Imagine living out in the country on your new land, and you go to pull up the internet and….nothing. You don’t want to find out too late that your area doesn’t get service. Be sure to look into your options for internet, cable television, etc., before you buy the land.
6: Is the water safe to drink? Rural properties often draw their water from private wells, which may be contaminated with minerals, radon or even dangerous chemicals like arsenic. Insist on a water test before making an offer on the house. If you discover problems, factor the cost of a water treatment plan into your offer.
7: Unknowns? Are there any features of the house that you aren’t familiar with? When a house is constructed in a rural area, a leach field is built to collect sewage and water waste, with its size dependent on the size of the house. If an owner builds an extension, he must also extend the leach field to make sure the septic system can handle the number of people living there — so if you’re interested in a house that’s had an addition built on, make sure the leach field is the proper size to avoid costly construction bills in the future.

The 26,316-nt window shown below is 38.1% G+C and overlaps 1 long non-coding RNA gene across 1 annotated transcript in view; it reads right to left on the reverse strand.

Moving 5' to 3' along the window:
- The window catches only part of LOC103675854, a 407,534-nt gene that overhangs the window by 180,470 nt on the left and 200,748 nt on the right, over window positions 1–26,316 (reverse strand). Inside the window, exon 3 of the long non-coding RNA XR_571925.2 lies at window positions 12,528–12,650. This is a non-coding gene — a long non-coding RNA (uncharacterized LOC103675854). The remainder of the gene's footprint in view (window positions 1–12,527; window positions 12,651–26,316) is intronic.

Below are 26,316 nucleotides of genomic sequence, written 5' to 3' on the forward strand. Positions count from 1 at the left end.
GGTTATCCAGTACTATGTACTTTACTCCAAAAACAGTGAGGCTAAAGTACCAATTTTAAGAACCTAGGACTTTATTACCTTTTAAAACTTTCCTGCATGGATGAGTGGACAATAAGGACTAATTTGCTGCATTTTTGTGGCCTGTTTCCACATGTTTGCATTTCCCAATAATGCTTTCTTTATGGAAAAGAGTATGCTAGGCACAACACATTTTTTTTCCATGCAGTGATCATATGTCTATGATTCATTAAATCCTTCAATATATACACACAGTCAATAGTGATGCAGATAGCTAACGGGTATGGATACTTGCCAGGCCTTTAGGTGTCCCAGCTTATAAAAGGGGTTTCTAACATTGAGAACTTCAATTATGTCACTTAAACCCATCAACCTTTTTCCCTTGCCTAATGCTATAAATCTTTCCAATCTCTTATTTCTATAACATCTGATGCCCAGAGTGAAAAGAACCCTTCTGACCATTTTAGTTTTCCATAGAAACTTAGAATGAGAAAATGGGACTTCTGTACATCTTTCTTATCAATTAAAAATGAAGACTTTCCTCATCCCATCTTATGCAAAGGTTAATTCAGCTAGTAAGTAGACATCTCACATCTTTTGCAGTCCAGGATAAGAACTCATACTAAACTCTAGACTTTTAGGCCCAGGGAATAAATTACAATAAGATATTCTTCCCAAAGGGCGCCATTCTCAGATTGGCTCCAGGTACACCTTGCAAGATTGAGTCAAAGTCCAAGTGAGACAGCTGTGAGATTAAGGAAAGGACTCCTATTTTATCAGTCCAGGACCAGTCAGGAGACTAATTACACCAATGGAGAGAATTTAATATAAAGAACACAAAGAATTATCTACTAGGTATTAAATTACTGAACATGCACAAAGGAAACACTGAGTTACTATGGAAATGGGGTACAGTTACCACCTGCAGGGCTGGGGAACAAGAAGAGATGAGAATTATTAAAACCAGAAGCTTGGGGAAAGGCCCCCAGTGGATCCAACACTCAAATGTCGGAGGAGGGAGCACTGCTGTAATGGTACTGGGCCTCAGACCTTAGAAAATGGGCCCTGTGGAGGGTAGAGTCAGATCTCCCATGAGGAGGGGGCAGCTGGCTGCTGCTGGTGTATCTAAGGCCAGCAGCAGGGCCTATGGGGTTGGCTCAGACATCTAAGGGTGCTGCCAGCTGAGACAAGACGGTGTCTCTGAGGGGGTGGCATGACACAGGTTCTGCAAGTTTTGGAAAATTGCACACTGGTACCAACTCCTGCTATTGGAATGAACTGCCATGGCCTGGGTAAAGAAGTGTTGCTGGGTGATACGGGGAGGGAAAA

What type of heating system does the home have, gas, propane, electric, oil? What are the costs?
Is there a reverse osmosis system? In-floor heating? Solar panels? Mound septic system?
If there is something you don’t have experience with, you’d better start researching! Do the research on these systems, invest the time and learn what you need to in order to make a smart financial decision.
8: Is the house on a private road? If so, you could be facing thousands of dollars in extra expenses each year, as you’ll be forced to split the bill with your fellow residents for plowing, maintenance and paving.